Last week, the Grand Challenges team, led by ESSIC Director Ellen Williams, met with Matt Fleming, Executive Director of the Resilience Authority of Annapolis and Anne Arundel County, to begin a partnership to better understand the climate and environmental issues and priorities of Anne Arundel county and the city of Annapolis.
The team, a multidisciplinary group of researchers focused on Earth system science and global change, is funded by a three-year, $3 million Grand Challenges Institutional Grant, an initiative known as Addressing Climate Change for a Sustainable Earth. They will work with federal partners like NASA and the NOAA as well as the state to develop systems capable of providing early warning to residents that climate-related floods, tornadoes and other weather disasters are imminent. Using satellite data, ground-based sensors and other tools, the team will also work to deliver information to Maryland farmers and agribusinesses to help shield food production from changing climate.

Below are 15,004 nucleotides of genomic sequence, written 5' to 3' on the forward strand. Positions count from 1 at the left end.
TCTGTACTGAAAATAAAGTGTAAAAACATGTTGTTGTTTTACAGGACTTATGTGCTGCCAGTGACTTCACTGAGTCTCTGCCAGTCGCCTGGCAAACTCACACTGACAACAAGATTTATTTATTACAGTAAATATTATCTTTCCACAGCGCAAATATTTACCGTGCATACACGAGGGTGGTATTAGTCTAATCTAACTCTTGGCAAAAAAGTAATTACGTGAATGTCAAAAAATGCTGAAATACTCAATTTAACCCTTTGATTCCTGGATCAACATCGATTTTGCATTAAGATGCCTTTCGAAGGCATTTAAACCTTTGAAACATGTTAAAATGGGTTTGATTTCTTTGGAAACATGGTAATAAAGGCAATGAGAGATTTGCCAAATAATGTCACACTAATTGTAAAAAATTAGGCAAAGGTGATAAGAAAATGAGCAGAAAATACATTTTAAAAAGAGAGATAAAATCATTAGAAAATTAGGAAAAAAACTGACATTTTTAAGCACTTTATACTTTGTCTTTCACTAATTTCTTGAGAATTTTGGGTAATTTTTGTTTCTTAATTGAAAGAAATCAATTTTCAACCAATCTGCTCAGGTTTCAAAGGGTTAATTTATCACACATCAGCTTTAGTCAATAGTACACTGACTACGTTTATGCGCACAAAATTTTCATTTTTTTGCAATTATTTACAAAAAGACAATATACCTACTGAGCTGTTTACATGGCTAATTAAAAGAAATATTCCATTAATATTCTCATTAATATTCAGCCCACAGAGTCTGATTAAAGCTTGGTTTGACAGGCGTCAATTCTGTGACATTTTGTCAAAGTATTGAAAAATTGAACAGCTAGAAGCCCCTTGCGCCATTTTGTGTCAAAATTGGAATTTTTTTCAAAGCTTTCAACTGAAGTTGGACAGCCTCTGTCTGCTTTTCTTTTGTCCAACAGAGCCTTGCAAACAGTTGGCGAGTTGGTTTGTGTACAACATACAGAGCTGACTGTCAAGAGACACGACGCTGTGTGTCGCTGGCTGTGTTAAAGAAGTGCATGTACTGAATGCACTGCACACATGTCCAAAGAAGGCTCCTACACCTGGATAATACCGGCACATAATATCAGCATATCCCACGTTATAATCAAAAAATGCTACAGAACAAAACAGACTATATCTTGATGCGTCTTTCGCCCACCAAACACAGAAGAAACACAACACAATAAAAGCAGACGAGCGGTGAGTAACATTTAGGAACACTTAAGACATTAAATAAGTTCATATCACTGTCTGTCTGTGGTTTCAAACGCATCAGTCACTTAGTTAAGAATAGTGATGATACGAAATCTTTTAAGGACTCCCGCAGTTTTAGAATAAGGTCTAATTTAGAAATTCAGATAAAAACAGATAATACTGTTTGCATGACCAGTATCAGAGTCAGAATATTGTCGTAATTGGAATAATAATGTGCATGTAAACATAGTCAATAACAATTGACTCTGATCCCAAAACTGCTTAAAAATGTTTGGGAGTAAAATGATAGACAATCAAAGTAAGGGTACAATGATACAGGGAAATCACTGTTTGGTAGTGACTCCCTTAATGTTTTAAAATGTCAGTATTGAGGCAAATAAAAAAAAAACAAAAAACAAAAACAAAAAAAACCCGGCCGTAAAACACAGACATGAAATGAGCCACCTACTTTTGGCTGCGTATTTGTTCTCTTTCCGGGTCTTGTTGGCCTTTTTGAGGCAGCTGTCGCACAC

This meeting represents the first step in developing working relationships between city, county and state officials and scientists to develop partnerships between the University of Maryland and communities to work on the most prescient climate challenges facing Maryland today and tomorrow.
“We are very excited to engage with authorities who are already dealing with the effects of climate change,” says Williams, “This is the first step in translating research into action.”
Annapolis and Anne Arundel County are directly threatened by sea level rise, with 17 miles and 530 miles of shoreline respectively. Anne Arundel County’s Resilience Authority is the first multi-jurisdictional authority in the nation established to finance and support infrastructure that will ensure communities are resilient to the impacts of climate change. These authorities are able to procure and secure private financing for projects, create public/private partnerships for projects and identify the needs of and priorities of the communities they serve.
Moving forward, the Grand Challenges team plans to host workshops with state and county stakeholders to further understand the role Earth System Science experts at the university can play in filling data, actionable information and knowledge gaps that exist in Maryland related to water quality, air quality, extreme weather, flooding and climate smart agriculture.